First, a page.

Fast Company

Time for Google to Get Serious About Enterprise Tech Support

We are in the final stages of completely switching Foundry Group to Google Apps. This began as an experiment in August 2010 when I decided to Try Gmail for a Week and evolved into an actual plan after Gmail Won Me Over in September 2010. We took it slow to make sure it was actually possible to easily switch from a legacy Microsoft Exchange environment where everyone's brains were hard wired with Outlook and Windows and shared calendars managed by multiple assistants were a critical business function for a relatively small number of people who traveled constantly.

It's been a huge success. Oh, and a bunch of Mac's crept into the organization at the same time. I'm now 100% Mac and am amused by myself whenever I try to do something on a Windows machine (after using Windows or DOS for my entire professional life.) And the integration / proliferation with iPhones and iPads is entertainingly sweet.

For all of the success with the migration to Google Apps, there is one very big obvious thing missing. Google doesn't have an enterprise support approach. We are lucky in that we have lots of friends at Google so when we need to do weird things (like -- ahem -- port my Google Voice number from my Gmail account to my Google Apps account) we are able to find someone to do the magic for us. Or when the Google Apps Migration for Microsoft Exchange tool crashes in the middle of the night on a mailbox migration that is 10 hours into its conversion, we can find our way to someone that actually works on this tool who makes some changes to the backend processor that fixes the problem. And, when this happens on another mailbox migration, we can get to them again to help us fix the problem while they debug the tool for our error case.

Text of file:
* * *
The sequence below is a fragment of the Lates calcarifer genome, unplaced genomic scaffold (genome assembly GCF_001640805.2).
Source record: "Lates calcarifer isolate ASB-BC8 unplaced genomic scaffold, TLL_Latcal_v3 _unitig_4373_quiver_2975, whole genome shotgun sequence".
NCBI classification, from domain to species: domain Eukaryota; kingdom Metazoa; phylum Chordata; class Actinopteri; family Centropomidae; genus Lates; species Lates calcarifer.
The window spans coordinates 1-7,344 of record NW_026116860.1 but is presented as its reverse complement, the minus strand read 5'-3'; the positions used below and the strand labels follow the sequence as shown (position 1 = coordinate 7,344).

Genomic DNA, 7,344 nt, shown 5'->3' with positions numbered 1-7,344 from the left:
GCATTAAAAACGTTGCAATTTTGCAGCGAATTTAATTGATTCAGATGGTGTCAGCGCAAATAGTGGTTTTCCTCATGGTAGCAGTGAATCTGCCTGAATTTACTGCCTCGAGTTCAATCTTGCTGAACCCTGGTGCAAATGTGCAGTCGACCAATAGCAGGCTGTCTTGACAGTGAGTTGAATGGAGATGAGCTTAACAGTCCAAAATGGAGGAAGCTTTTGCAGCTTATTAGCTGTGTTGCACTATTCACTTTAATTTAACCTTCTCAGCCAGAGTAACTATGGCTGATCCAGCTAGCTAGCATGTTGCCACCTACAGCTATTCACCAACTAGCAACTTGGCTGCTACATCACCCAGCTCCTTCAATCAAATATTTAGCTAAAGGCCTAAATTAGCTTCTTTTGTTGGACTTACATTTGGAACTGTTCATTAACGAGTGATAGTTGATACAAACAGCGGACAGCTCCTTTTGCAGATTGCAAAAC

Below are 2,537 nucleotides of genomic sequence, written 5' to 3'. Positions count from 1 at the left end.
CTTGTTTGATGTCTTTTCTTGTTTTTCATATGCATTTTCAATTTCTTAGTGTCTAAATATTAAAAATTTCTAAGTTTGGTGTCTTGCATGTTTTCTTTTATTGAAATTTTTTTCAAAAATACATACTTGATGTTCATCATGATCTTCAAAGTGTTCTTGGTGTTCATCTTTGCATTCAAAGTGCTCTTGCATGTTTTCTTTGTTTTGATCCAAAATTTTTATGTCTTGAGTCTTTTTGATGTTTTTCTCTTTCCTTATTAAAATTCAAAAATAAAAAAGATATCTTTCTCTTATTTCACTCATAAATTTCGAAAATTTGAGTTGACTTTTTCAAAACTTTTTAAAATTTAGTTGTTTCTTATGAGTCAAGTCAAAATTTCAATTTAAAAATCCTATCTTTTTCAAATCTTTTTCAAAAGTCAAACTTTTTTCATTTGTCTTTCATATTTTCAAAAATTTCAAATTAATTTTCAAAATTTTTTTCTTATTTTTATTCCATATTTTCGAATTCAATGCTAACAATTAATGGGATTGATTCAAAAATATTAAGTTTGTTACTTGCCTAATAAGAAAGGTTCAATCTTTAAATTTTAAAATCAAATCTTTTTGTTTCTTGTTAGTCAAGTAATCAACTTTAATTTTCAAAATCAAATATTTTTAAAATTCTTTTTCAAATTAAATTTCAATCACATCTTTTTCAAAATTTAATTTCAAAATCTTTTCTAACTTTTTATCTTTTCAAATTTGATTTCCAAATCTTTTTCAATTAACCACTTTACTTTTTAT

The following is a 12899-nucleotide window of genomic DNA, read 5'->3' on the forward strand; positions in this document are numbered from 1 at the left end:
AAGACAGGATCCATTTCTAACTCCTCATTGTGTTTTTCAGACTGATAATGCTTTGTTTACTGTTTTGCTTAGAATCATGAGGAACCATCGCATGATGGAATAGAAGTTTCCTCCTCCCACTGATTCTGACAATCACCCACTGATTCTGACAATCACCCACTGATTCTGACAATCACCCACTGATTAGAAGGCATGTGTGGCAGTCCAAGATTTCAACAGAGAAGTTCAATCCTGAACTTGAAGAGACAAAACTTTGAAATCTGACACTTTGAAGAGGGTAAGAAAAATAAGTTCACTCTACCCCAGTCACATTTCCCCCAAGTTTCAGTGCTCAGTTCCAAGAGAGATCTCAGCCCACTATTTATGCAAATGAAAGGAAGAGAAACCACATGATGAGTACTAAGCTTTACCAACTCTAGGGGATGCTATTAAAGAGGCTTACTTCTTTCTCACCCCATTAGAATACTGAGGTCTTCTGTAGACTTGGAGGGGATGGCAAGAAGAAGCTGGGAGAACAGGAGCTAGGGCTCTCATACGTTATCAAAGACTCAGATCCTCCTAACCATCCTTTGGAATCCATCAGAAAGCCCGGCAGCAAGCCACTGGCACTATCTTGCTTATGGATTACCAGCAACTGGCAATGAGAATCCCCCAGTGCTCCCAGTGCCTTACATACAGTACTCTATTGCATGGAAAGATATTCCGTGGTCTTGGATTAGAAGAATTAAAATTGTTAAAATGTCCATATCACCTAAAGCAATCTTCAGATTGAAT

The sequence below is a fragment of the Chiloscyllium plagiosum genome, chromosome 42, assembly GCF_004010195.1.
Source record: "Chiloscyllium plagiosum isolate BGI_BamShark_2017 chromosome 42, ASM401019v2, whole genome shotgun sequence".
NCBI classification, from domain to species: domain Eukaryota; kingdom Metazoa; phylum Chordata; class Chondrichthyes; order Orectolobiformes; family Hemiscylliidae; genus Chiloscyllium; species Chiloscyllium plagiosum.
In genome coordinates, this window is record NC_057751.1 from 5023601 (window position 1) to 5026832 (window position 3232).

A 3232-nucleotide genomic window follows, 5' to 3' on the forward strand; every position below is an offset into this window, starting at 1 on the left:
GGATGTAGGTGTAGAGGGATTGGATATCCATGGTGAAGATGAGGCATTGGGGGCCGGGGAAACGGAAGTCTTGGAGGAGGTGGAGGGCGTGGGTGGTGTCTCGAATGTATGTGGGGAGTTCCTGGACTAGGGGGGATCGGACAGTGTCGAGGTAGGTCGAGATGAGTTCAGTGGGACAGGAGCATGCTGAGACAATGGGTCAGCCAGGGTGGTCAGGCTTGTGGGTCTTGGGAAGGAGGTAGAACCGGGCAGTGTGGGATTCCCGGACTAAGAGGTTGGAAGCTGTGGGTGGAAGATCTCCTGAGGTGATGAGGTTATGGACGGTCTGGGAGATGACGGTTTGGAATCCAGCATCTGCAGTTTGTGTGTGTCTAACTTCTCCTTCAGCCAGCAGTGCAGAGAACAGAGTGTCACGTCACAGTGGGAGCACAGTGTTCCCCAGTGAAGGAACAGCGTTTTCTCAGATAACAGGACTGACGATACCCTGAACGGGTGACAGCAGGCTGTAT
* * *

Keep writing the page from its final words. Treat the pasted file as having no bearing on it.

Now, there is a Google Enterprise Customer and Partner Site and there is plenty of Google Apps enterprise level help on the web. But that's not the issue. At 7am, when the guy doing the migration checks in and sees a error message that says something like "Failure: While migrating Email for user=xxx@foundrygroup.com to Google user=xxx@foundrygroup.com Error:80041065" you kind of want to call 1-800-HELPMERIGHTNOWBEFOREANYONESHOWSUPATTHEOFFICE.

There are nice, well proven pricing models for either (a) per instance support or (b) per user annual support. And, if Google wants to be price disruptive, just charge 10% of whatever Oracle or Microsoft charges. Or be like WordPerfect and charge nothing. But put a real enterprise level support organization behind this with humans to call.

The really cool thing about Google Apps is that once you are migrated, there doesn't seem to be any need for support. I've been using Google Apps for four months and I don't believe I've had a single issue that I couldn't figure out myself. I've seen a number of new features automagically roll out and I've just started using them. Basically, the post conversion / deployment experience has been superb. And, someday, when Google finishes a real single sign on approach between my Gmail and Google Apps account and finishes their migration to their new infrastructure so I can really use things like YouTube on my Apps account without having to log out of apps / log into Gmail / logout of Gmail / log into apps to save stuff, I probably won't even notice that there is any complexity.

Regardless of if and when Google ever gets around to this, I want to thank all of my friends at Google for their help whenever issues came up. You guys are awesome.

Reprinted from Feld Thoughts

Brad Feld is a managing director at Foundry Group who lives in Boulder, Colorado. He invests in software and Internet companies around the U.S., runs marathons, and reads a lot. Follow him at twitter.com/bfeld.

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